Jessica Cejnar / Wednesday, Aug. 4 @ 4:47 p.m. / Local Government
Conflict of Interest Possibility Leads to Changes for Pool's Energy Efficiency Project
Though it will still design and present a project to increase the swimming pool’s energy efficiency to Crescent City Councilors, Johnson Control will not spearhead its construction due to a potential conflict of interest.
At the advice of City Attorney Martha Rice, who cited California Government Code Section 4217, Councilors voted unanimously Monday to rescind approval of a project development agreement with Johnson Controls for the Fred Endert Municipal Pool energy service project.
Under Government Code Section 4217, energy efficiency companies cannot design a project under one contract and build the project under a second contract as this “presents a conflict of interest for the energy efficiency company,” according to Rice.
Councilors on Monday also approved an amendment to a second project development agreement with Johnson Controls to replace existing water meters with an automated system.
Since the city is purchasing products and services through Minnesota-based Sourcewell, a government agency that works with other government organizations, conflict of interest issues don’t apply, according to the city’s staff report.
“Conflicts of interest apply in certain circumstances to consultants and not just employees and officials of the city,” Rice told Councilors. “It is FPPC staff’s opinion that if you enter into a PDA with a consultant where they’re going to develop this project — they develop the project and then you award them an agreement to implement the project — under 4217, that, somehow, has created a conflict for the contractor.”
Rice said she found this opinion as she was researching another matter and felt she should bring it to the Council’s attention.
After conducting an energy audit of city facilities, Johnson Controls submitted a list of proposed projects to the City Council in February, stating that they could save Crescent City an estimated $4.7 million to $7.1 million in energy costs.
In June, Councilors approved project development agreement with Johnson Controls to replace an existing propane boiler at the pool with an electric heat pump as well as adding solar panels to the facility’s roof.
Councilors in June also approved a project development agreement with Johnson Controls to replace the city’s water meters with a system that allows them to be read remotely.
According to the city’s staff report Monday, Johnson Controls has agreed to resolve the potential conflict of interest issue by designing and presenting the pool project to the City Council. Councilors can then choose whether or not to proceed with a construction contract.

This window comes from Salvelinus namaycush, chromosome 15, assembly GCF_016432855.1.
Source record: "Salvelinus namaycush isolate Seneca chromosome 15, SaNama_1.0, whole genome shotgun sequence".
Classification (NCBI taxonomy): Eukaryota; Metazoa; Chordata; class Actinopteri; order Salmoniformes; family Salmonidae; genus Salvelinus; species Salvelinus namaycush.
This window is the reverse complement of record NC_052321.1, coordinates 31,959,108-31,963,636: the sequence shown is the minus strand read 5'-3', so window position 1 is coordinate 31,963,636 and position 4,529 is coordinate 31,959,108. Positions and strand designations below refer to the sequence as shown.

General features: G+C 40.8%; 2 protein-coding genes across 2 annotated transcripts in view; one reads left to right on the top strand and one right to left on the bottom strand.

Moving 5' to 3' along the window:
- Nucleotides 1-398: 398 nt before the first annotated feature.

“Johnson Controls will design the project at its own risk and anticipates presenting the pool project to the Council this fall,” the staff report states. “Should the Council decide not to move forward with the pool project at that time, the city will not owe any breakage fee for the pool project.”
If the city decided not to move forward with constructing the swimming pool project, it would have paid a breakage fee of $69,000 to Johnson Controls, according to the staff report.
On Monday, Rice said government agencies typically don’t award a contract to design a project to a firm and then put the project out to bid and award it to the same firm for construction.
Rice said the interpretation that a conflict of interest exists in such a situation came from an attorney with the FPPC, but it’s how energy companies have been operating for more than 10 years.
“Something will probably change with the Legislature amending the code or maybe the commission will weigh in and say they don’t agree with staff’s guidance,” she said. “Billions of dollars have been put to use using this method.”
Johnson Controls account executive, Brian Labrie, told Councilors that the firm he represents hadn’t heard of the potential for a conflict of interest under Government Code 4217 before. He noted that it wasn’t official guidance from the FPPC that Johnson Controls couldn’t design, present and construct the project, but an attorney who works for the commission.
“We will only be moving forward with one contract and we would go back to the Council for your approval and would include the scope and all of the performance guarantees,” he said, referring to the water meter project.
Though Councilors didn’t agree with FPPC attorney’s opinion, they pointed out that they can move forward with the swimming pool project.
“Johnson Controls is like a research and development (company) and when they’re done, we can decide to go forward or not go forward, but we still get a product,” Councilor Raymond Altman said. “We still get that research and development and we don’t have to go forward and have them do the actual project.”